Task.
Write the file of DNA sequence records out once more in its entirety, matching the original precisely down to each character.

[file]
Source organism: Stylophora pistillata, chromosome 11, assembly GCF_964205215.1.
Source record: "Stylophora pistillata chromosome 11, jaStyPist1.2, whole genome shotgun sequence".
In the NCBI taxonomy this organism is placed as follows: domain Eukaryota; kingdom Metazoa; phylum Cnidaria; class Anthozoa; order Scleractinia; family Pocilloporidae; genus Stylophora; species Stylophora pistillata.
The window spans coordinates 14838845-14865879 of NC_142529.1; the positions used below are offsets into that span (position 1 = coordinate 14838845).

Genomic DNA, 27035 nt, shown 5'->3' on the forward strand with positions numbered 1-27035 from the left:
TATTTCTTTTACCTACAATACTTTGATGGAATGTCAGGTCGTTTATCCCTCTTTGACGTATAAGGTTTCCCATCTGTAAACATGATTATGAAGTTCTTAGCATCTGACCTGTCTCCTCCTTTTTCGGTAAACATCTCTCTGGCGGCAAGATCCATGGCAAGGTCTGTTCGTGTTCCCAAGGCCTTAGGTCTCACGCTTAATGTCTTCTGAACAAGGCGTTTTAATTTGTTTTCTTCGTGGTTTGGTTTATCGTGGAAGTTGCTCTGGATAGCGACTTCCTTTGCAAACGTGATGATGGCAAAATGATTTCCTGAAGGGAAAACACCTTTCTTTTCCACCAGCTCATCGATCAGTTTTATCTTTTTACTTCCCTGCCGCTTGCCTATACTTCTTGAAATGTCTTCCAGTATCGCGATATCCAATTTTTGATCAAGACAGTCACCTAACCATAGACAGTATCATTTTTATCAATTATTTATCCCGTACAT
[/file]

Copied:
Source organism: Stylophora pistillata, chromosome 11, assembly GCF_964205215.1.
Source record: "Stylophora pistillata chromosome 11, jaStyPist1.2, whole genome shotgun sequence".
In the NCBI taxonomy this organism is placed as follows: domain Eukaryota; kingdom Metazoa; phylum Cnidaria; class Anthozoa; order Scleractinia; family Pocilloporidae; genus Stylophora; species Stylophora pistillata.
The window spans coordinates 14838845-14865879 of NC_142529.1; the positions used below are offsets into that span (position 1 = coordinate 14838845).

Genomic DNA, 27035 nt, shown 5'->3' on the forward strand with positions numbered 1-27035 from the left:
TATTTCTTTTACCTACAATACTTTGATGGAATGTCAGGTCGTTTATCCCTCTTTGACGTATAAGGTTTCCCATCTGTAAACATGATTATGAAGTTCTTAGCATCTGACCTGTCTCCTCCTTTTTCGGTAAACATCTCTCTGGCGGCAAGATCCATGGCAAGGTCTGTTCGTGTTCCCAAGGCCTTAGGTCTCACGCTTAATGTCTTCTGAACAAGGCGTTTTAATTTGTTTTCTTCGTGGTTTGGTTTATCGTGGAAGTTGCTCTGGATAGCGACTTCCTTTGCAAACGTGATGATGGCAAAATGATTTCCTGAAGGGAAAACACCTTTCTTTTCCACCAGCTCATCGATCAGTTTTATCTTTTTACTTCCCTGCCGCTTGCCTATACTTCTTGAAATGTCTTCCAGTATCGCGATATCCAATTTTTGATCAAGACAGTCACCTAACCATAGACAGTATCATTTTTATCAATTATTTATCCCGTACAT